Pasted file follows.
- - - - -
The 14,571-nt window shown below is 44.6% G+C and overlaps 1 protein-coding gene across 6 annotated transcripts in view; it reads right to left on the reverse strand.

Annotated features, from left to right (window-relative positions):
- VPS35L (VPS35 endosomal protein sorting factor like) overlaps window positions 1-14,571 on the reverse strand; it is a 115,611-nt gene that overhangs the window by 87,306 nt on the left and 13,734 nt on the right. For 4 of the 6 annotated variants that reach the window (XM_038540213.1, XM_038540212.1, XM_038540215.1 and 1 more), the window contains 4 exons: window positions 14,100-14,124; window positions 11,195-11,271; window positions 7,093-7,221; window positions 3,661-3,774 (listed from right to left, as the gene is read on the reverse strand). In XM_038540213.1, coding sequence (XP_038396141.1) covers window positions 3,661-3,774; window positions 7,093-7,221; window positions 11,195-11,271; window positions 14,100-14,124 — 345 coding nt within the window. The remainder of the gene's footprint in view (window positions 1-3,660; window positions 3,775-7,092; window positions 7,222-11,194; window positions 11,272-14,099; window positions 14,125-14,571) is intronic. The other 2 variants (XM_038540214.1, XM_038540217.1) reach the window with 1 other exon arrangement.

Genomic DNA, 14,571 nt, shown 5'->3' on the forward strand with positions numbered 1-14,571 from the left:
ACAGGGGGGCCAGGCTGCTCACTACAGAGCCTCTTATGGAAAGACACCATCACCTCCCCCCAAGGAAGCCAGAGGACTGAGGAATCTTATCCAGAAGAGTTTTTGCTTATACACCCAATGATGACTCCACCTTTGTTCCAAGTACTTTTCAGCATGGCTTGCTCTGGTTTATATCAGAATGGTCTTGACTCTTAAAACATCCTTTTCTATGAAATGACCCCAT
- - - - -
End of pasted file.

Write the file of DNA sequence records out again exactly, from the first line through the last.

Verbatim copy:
The 14,571-nt window shown below is 44.6% G+C and overlaps 1 protein-coding gene across 6 annotated transcripts in view; it reads right to left on the reverse strand.

Annotated features, from left to right (window-relative positions):
- VPS35L (VPS35 endosomal protein sorting factor like) overlaps window positions 1-14,571 on the reverse strand; it is a 115,611-nt gene that overhangs the window by 87,306 nt on the left and 13,734 nt on the right. For 4 of the 6 annotated variants that reach the window (XM_038540213.1, XM_038540212.1, XM_038540215.1 and 1 more), the window contains 4 exons: window positions 14,100-14,124; window positions 11,195-11,271; window positions 7,093-7,221; window positions 3,661-3,774 (listed from right to left, as the gene is read on the reverse strand). In XM_038540213.1, coding sequence (XP_038396141.1) covers window positions 3,661-3,774; window positions 7,093-7,221; window positions 11,195-11,271; window positions 14,100-14,124 — 345 coding nt within the window. The remainder of the gene's footprint in view (window positions 1-3,660; window positions 3,775-7,092; window positions 7,222-11,194; window positions 11,272-14,099; window positions 14,125-14,571) is intronic. The other 2 variants (XM_038540214.1, XM_038540217.1) reach the window with 1 other exon arrangement.

Genomic DNA, 14,571 nt, shown 5'->3' on the forward strand with positions numbered 1-14,571 from the left:
ACAGGGGGGCCAGGCTGCTCACTACAGAGCCTCTTATGGAAAGACACCATCACCTCCCCCCAAGGAAGCCAGAGGACTGAGGAATCTTATCCAGAAGAGTTTTTGCTTATACACCCAATGATGACTCCACCTTTGTTCCAAGTACTTTTCAGCATGGCTTGCTCTGGTTTATATCAGAATGGTCTTGACTCTTAAAACATCCTTTTCTATGAAATGACCCCAT